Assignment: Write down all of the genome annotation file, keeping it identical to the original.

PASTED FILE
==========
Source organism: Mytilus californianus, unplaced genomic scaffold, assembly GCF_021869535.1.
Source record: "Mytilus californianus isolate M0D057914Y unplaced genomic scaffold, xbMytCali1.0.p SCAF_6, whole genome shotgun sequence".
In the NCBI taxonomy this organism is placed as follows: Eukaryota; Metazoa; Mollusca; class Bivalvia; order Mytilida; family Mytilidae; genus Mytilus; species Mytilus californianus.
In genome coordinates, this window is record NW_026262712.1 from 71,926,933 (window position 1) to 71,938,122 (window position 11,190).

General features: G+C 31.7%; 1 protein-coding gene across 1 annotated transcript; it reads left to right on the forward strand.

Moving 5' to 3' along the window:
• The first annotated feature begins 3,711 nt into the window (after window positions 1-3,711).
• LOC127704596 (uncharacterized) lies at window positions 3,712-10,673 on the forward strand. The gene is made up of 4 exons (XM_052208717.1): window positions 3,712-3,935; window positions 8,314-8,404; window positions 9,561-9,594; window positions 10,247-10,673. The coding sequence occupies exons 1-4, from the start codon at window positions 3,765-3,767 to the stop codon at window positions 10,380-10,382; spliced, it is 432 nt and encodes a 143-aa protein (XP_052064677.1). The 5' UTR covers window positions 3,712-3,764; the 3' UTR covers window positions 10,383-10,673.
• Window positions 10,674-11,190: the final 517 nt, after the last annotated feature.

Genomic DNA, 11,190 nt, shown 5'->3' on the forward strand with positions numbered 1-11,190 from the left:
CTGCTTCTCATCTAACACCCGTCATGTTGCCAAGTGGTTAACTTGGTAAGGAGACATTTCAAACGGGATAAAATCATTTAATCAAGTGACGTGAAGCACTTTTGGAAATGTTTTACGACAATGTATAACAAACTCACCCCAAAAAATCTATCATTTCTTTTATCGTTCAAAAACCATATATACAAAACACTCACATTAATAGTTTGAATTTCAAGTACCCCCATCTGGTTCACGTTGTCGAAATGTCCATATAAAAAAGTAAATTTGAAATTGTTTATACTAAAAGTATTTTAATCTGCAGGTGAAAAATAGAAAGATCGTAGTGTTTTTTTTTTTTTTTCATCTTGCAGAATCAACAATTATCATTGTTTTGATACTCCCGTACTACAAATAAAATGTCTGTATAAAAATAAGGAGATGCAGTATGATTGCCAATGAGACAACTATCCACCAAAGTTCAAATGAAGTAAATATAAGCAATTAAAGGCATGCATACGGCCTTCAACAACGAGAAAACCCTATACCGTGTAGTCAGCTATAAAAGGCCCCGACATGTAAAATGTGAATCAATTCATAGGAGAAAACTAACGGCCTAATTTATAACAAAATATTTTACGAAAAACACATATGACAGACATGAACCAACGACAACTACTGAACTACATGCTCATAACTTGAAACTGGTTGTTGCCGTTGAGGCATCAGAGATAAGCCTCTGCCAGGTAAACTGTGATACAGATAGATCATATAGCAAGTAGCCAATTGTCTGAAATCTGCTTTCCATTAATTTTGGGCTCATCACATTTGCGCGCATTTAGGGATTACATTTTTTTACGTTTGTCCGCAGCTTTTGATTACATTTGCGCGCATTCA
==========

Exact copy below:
Source organism: Mytilus californianus, unplaced genomic scaffold, assembly GCF_021869535.1.
Source record: "Mytilus californianus isolate M0D057914Y unplaced genomic scaffold, xbMytCali1.0.p SCAF_6, whole genome shotgun sequence".
In the NCBI taxonomy this organism is placed as follows: Eukaryota; Metazoa; Mollusca; class Bivalvia; order Mytilida; family Mytilidae; genus Mytilus; species Mytilus californianus.
In genome coordinates, this window is record NW_026262712.1 from 71,926,933 (window position 1) to 71,938,122 (window position 11,190).

General features: G+C 31.7%; 1 protein-coding gene across 1 annotated transcript; it reads left to right on the forward strand.

Moving 5' to 3' along the window:
• The first annotated feature begins 3,711 nt into the window (after window positions 1-3,711).
• LOC127704596 (uncharacterized) lies at window positions 3,712-10,673 on the forward strand. The gene is made up of 4 exons (XM_052208717.1): window positions 3,712-3,935; window positions 8,314-8,404; window positions 9,561-9,594; window positions 10,247-10,673. The coding sequence occupies exons 1-4, from the start codon at window positions 3,765-3,767 to the stop codon at window positions 10,380-10,382; spliced, it is 432 nt and encodes a 143-aa protein (XP_052064677.1). The 5' UTR covers window positions 3,712-3,764; the 3' UTR covers window positions 10,383-10,673.
• Window positions 10,674-11,190: the final 517 nt, after the last annotated feature.

Genomic DNA, 11,190 nt, shown 5'->3' on the forward strand with positions numbered 1-11,190 from the left:
CTGCTTCTCATCTAACACCCGTCATGTTGCCAAGTGGTTAACTTGGTAAGGAGACATTTCAAACGGGATAAAATCATTTAATCAAGTGACGTGAAGCACTTTTGGAAATGTTTTACGACAATGTATAACAAACTCACCCCAAAAAATCTATCATTTCTTTTATCGTTCAAAAACCATATATACAAAACACTCACATTAATAGTTTGAATTTCAAGTACCCCCATCTGGTTCACGTTGTCGAAATGTCCATATAAAAAAGTAAATTTGAAATTGTTTATACTAAAAGTATTTTAATCTGCAGGTGAAAAATAGAAAGATCGTAGTGTTTTTTTTTTTTTTTCATCTTGCAGAATCAACAATTATCATTGTTTTGATACTCCCGTACTACAAATAAAATGTCTGTATAAAAATAAGGAGATGCAGTATGATTGCCAATGAGACAACTATCCACCAAAGTTCAAATGAAGTAAATATAAGCAATTAAAGGCATGCATACGGCCTTCAACAACGAGAAAACCCTATACCGTGTAGTCAGCTATAAAAGGCCCCGACATGTAAAATGTGAATCAATTCATAGGAGAAAACTAACGGCCTAATTTATAACAAAATATTTTACGAAAAACACATATGACAGACATGAACCAACGACAACTACTGAACTACATGCTCATAACTTGAAACTGGTTGTTGCCGTTGAGGCATCAGAGATAAGCCTCTGCCAGGTAAACTGTGATACAGATAGATCATATAGCAAGTAGCCAATTGTCTGAAATCTGCTTTCCATTAATTTTGGGCTCATCACATTTGCGCGCATTTAGGGATTACATTTTTTTACGTTTGTCCGCAGCTTTTGATTACATTTGCGCGCATTCA